Baroque Music Snippet on GTD Fast CD??

Discussion in 'PUBLIC: Discuss the GTD Methodology' started by Anonymous, Nov 17, 2004.

  1. Anonymous

    Anonymous Guest

    At one point in this CD set, DA talks about using music to inspire him to get in the mood to do his weekly review. He then powers up a snippet a baroque music from his computer.

    Does anyone recognize that piece of music? Thanks!

    Kevin
     
  2. eez

    eez Registered

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  3. spectecGTD

    spectecGTD Guest

    I also believe it is Bach's Brandenburg Concerto # 3.

    If you like this tempo & style, you might also want to check out Vivaldi's "The Four Seasons". especially the Spring (E Major) and Autumn (F Major).
     
  4. Ray2

    Ray2 Guest

     
  5. Constant

    Constant Guest

    I also loved that snippet of music. I don't think it's from Brandenburg Concerto #3 either. Hate to make extra work for Davidco but wonder if they would have the name of piece and composer.

    No worries either way. I was thinking of playing it for my local music guru to see if he can identify it. If I get the name will post it for everyone interested.
     
  6. jerendeb

    jerendeb Registered

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    Baroque Music

    Concertos for Recorder - Telemann & Vivaldi
     
  7. Busydave

    Busydave Registered

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    Just wondering – does anyone know if there are any CD compilations of baroque music chosen specifically for their thinking aid qualities?

    I have several collections of Bach concertos (concerti?) but each concerto consists of a fast, a slow, and another fast movement. The tempo of the slow movements does not meet the sixty beats per minute requirement. Have there been any collections of just fast movements published?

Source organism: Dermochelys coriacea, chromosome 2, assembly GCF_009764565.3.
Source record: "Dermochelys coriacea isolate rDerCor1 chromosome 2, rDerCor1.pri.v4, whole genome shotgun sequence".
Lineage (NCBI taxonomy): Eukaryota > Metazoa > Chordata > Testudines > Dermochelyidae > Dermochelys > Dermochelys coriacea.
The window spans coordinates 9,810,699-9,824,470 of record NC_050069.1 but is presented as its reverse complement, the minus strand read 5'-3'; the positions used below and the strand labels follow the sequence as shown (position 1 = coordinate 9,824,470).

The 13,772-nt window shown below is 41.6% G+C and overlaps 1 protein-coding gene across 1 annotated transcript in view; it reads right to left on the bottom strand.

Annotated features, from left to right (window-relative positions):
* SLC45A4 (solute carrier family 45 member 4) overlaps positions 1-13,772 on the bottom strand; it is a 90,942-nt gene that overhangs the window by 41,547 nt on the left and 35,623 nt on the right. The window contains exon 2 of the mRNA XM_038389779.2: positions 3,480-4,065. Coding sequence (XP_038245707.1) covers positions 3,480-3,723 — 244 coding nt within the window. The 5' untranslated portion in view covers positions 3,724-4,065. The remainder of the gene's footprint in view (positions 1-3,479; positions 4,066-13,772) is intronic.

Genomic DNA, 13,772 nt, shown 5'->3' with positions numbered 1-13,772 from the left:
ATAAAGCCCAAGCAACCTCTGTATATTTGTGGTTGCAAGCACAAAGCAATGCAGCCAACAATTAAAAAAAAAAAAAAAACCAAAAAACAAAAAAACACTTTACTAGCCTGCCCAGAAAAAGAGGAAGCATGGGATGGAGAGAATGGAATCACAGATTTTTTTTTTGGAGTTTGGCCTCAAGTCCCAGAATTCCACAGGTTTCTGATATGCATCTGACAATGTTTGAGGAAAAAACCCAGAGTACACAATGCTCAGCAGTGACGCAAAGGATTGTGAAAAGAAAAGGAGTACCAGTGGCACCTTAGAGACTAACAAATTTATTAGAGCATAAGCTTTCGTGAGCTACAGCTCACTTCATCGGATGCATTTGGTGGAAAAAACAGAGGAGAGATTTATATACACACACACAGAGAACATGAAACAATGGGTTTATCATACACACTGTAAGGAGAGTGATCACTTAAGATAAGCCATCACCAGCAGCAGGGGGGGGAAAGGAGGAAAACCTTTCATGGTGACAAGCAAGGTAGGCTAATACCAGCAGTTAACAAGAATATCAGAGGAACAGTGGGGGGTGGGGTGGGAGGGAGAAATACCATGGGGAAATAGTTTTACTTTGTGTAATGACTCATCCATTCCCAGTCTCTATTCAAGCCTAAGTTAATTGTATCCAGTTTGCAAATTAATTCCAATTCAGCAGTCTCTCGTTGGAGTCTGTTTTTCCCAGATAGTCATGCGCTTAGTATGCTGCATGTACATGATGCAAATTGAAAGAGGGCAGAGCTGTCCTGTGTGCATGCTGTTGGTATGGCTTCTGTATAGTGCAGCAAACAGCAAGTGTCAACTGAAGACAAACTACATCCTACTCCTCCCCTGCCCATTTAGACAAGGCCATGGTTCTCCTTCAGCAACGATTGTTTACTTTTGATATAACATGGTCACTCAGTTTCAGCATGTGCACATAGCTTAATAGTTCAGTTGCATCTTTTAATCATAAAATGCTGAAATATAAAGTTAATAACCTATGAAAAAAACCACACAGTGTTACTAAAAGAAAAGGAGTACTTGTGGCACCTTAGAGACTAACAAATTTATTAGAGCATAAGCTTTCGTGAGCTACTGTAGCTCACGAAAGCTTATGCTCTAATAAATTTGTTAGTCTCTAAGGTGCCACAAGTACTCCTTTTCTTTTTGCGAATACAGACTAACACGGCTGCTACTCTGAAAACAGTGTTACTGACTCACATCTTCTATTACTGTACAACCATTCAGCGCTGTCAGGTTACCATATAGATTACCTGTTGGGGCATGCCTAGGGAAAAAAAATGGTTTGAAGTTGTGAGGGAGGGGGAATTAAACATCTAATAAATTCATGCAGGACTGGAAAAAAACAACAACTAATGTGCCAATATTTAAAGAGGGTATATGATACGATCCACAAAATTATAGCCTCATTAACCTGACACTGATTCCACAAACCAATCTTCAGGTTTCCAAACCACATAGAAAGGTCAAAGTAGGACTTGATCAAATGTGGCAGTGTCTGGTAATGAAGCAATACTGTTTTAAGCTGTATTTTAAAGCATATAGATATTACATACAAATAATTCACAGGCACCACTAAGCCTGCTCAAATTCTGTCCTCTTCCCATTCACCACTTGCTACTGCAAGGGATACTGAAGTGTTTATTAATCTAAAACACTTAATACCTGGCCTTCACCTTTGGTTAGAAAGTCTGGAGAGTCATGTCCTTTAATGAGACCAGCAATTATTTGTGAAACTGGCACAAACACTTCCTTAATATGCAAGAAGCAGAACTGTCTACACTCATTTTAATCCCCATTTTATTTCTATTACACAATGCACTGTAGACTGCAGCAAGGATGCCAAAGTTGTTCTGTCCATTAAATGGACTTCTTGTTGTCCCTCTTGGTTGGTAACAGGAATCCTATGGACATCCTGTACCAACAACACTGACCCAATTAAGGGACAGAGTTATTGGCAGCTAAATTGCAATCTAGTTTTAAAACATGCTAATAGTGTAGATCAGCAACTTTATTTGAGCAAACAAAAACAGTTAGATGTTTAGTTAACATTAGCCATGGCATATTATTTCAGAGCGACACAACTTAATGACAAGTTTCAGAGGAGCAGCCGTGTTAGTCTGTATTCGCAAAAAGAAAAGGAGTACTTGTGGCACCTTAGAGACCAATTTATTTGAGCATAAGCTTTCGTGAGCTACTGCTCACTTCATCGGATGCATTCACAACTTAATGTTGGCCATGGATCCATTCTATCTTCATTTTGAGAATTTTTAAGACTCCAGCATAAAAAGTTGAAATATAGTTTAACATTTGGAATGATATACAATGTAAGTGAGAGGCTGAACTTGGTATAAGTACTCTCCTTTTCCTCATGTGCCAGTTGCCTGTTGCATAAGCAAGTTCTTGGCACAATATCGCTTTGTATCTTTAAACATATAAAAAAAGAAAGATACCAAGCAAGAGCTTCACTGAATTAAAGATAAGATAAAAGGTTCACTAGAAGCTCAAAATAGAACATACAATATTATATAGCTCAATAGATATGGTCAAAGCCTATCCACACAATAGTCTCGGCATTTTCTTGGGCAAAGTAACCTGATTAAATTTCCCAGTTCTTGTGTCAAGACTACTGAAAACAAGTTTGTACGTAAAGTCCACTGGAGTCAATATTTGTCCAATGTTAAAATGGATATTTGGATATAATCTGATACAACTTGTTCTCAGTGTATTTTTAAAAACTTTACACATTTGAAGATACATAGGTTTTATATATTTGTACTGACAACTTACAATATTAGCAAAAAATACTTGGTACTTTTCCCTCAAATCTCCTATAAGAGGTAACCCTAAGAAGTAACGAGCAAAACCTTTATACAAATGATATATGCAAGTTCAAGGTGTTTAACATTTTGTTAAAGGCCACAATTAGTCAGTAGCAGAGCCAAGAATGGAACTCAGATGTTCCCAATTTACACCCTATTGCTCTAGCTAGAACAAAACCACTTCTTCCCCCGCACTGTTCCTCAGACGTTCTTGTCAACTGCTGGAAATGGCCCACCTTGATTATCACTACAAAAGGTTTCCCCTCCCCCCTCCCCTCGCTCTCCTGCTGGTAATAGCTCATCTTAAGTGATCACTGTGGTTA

(I know this is sacrilege to music lovers, but I will still listen to the complete compositions another time, honest!).

    Dave
     
  8. spectecGTD

    spectecGTD Guest

    This doesn't exactly answer your question, but a good place to look for classical cd's is the stores who resell and/or consign cd's, videos, games, etc. if there are any near you.

    There are a couple near my office and I drop in from time-to-time to see what they have in the classical selections. These places are popular with the young people looking for rap, rock, and associated music, so they usually price the classical cd's (if they even accept them) dirt cheap.
     
  9. TesTeq

    TesTeq Registered

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    60 BPM requirement?

    What is this sixty beats per minute requirement?
     
  10. Busydave

    Busydave Registered

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    Hi Tes

    It’s the beats-per-minute required to get the brain up to optimal revs. David has a segment about it on GTD Fast – I also came across it at a speed-reading class. It seems to cause a “bright and breezy” frame of mind where thinking and creativity are easier. I find it works.

    I will just have to learn how to get the program function on my CD player to work so that I can skip the slow tracks.

    Dave
     
  11. andersons

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    playlists are the answer

    Digital format and playlists are the way to go! I have "Energizing" and "Relaxing" playlists.